China, Russia concerns top Pompeo agenda in Central Europe


WASHINGTON (AP) — U.S. fears about China and Russia’s growing influence in Central Europe will top Secretary of State Mike Pompeo’s agenda as he heads to the region this week, Trump administration officials say.

Pompeo leaves Sunday on a five-nation tour of Europe that will begin in Hungary and Slovakia where he will raise those concerns and the importance of promoting democracy and the rule of law to counter Beijing and Moscow’s efforts to pull the countries away from the West and sow divisions in the European Union and NATO.

The centerpiece of the trip will be a conference on the future of the Middle East in Poland on Wednesday and Thursday that is expected to focus on Iran and will also be attended by Israeli Prime Minister Benjamin Netanyahu, Vice President Mike Pence and President Donald Trump’s Mideast peace team of senior adviser and son-in-law Jared Kushner and special envoy for international negotiations Jason Greenblatt.

But in Budapest and Bratislava on Monday and Tuesday, Pompeo will specifically point to issues related to Central Europe’s reliance on Russian energy and the presence of the Chinese high-tech telecom firm Huawei, particularly in Hungary, according to the officials, who were not authorized to publicly discuss Pompeo’s travel and spoke on condition of anonymity. U.S. officials are deeply troubled by Huawei’s expansion, especially in NATO member states where they believe it poses significant information security threats.

The officials said Pompeo hoped to reverse what they called a decade of U.S. disengagement in Central Europe that created a vacuum that Russia and China have exploited. Over the course of the past 10 years, the officials said Russian President Vladimir Putin and Chinese leaders have become much more aggressive in the region and making inroads.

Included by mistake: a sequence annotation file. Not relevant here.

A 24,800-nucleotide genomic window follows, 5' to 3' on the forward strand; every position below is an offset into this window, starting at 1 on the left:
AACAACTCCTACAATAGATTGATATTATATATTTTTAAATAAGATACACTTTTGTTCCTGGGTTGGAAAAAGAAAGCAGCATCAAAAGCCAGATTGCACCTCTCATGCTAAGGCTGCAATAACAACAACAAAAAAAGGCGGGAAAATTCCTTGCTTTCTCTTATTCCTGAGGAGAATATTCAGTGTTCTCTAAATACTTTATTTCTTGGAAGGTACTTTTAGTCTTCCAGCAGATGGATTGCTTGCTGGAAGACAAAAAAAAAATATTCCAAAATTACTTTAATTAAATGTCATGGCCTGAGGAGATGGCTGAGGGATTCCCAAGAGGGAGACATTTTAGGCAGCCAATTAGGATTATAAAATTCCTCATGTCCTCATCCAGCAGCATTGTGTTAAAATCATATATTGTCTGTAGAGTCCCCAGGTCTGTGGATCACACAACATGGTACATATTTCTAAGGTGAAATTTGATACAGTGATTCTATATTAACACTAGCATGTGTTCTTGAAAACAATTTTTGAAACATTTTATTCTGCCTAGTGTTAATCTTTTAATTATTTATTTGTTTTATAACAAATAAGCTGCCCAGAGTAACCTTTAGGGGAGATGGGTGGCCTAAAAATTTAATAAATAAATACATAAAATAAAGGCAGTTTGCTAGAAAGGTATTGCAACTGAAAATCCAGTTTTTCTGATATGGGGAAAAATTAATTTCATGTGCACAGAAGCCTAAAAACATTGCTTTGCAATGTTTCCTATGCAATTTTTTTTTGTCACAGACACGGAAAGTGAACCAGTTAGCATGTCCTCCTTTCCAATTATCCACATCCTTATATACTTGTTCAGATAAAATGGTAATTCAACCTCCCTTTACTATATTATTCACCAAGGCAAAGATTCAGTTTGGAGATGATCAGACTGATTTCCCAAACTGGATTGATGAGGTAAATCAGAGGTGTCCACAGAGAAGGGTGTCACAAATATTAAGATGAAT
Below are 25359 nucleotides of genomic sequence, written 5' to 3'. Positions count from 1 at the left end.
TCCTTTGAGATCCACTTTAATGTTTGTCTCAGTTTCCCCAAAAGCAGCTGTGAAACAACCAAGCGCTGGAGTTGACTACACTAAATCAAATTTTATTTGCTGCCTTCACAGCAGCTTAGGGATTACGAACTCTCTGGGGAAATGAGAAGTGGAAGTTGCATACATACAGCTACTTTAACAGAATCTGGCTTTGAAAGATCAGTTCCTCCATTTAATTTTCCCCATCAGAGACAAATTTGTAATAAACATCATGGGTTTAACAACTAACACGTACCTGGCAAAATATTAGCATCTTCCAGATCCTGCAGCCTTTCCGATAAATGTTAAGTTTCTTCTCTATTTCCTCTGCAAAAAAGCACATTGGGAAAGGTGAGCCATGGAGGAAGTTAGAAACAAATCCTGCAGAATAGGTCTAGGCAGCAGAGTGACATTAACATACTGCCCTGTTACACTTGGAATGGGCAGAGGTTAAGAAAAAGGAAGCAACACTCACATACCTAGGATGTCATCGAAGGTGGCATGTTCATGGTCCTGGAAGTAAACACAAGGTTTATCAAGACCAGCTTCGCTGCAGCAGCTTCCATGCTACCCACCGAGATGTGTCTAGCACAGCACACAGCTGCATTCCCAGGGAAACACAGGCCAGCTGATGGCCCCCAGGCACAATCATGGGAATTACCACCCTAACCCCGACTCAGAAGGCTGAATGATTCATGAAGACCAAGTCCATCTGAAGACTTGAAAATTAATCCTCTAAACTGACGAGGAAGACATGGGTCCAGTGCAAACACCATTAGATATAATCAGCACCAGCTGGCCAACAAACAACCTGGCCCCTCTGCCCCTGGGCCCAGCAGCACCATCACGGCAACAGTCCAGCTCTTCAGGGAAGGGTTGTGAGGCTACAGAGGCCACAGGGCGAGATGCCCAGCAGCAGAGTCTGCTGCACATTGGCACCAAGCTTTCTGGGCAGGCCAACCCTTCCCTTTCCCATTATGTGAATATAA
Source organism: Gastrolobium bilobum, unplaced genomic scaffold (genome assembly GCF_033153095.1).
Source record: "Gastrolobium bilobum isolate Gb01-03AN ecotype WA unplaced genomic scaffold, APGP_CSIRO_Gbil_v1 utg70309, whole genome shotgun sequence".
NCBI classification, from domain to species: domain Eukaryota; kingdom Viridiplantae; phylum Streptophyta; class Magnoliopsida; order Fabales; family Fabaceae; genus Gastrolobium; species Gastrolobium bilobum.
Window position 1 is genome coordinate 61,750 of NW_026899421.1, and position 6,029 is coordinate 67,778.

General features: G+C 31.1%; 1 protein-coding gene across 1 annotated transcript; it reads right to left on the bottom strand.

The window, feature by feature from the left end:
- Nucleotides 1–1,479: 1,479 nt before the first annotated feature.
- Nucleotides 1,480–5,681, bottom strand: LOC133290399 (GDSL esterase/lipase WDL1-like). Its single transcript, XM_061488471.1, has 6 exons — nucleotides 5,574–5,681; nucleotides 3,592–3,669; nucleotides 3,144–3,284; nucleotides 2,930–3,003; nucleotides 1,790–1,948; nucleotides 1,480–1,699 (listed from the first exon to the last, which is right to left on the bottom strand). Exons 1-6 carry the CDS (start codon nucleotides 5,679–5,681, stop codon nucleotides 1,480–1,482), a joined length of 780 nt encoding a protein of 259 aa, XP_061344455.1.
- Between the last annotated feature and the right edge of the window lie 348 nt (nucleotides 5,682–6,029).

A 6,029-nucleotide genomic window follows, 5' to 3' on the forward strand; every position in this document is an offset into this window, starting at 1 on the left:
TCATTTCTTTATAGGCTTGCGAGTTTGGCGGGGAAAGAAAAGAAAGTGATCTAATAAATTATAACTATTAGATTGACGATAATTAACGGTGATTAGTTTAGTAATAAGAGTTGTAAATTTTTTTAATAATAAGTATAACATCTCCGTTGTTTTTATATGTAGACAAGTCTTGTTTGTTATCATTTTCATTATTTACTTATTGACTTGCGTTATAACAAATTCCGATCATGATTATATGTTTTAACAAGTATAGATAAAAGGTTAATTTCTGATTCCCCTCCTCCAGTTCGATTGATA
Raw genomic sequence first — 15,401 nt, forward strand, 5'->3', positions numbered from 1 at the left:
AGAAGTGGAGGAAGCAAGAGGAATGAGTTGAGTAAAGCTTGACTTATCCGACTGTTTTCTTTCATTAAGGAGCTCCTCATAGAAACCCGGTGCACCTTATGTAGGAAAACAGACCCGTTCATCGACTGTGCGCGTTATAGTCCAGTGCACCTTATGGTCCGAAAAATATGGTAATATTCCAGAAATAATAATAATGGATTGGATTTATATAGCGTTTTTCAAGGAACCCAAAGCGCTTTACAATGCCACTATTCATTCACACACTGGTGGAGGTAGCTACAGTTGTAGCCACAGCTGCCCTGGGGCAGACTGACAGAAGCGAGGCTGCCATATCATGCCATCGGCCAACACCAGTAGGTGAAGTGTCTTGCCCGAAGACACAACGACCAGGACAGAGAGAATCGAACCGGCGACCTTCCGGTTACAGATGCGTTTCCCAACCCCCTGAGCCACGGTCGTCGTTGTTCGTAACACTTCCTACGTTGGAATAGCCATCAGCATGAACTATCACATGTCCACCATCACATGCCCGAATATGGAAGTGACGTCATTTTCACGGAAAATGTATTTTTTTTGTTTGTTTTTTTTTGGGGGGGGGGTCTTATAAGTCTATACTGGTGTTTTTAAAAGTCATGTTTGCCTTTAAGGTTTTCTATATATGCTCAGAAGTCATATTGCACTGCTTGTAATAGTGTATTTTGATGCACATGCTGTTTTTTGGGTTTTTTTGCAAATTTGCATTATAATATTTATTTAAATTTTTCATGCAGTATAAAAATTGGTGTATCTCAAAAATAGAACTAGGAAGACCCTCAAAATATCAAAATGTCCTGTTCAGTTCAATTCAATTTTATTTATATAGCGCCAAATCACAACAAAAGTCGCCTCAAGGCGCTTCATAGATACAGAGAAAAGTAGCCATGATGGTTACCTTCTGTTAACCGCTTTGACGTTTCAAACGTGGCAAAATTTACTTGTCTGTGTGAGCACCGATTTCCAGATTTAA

Biden Snubs Brazilian President by Walking Offstage Without Handshake, Viral Reaction Says It All

One official said Pompeo would “look for areas of shared interest that have been neglected in the recent past” in order to “wrong-foot the West’s rivals in places where they have gained bridgeheads.”

The administration has made a point of reaching out to Hungary’s nationalist Prime Minister Victor Orban, who shares Trump’s strong stance on limiting migration and has adopted increasingly authoritarian measures, including cracking down on the opposition, labor unions, independent media and academia.

The Obama administration had largely steered clear of Orban, who won a third consecutive term last year in a campaign based on anti-immigration policies and whose policies have been met with street protests and deepening concern within the EU.

Last month, Orban said he wanted “anti-immigration forces” to become a majority in all European Union institutions, including its Parliament and the EU’s executive Commission and predicted that there would soon be two civilizations in Europe — one “that builds its future on a mixed Islamic and Christian coexistence” and another in Central Europe that would be only Christian.

Orban’s government has been targeted for criticism, including from the U.S., for forcing a Budapest-based university founded by billionaire philanthropist George Soros to move most of its programs to Vienna. His fiery rhetoric against migrants and refusal to join a new European Union public prosecutor’s office focusing on fraud and corruption have also raised concerns.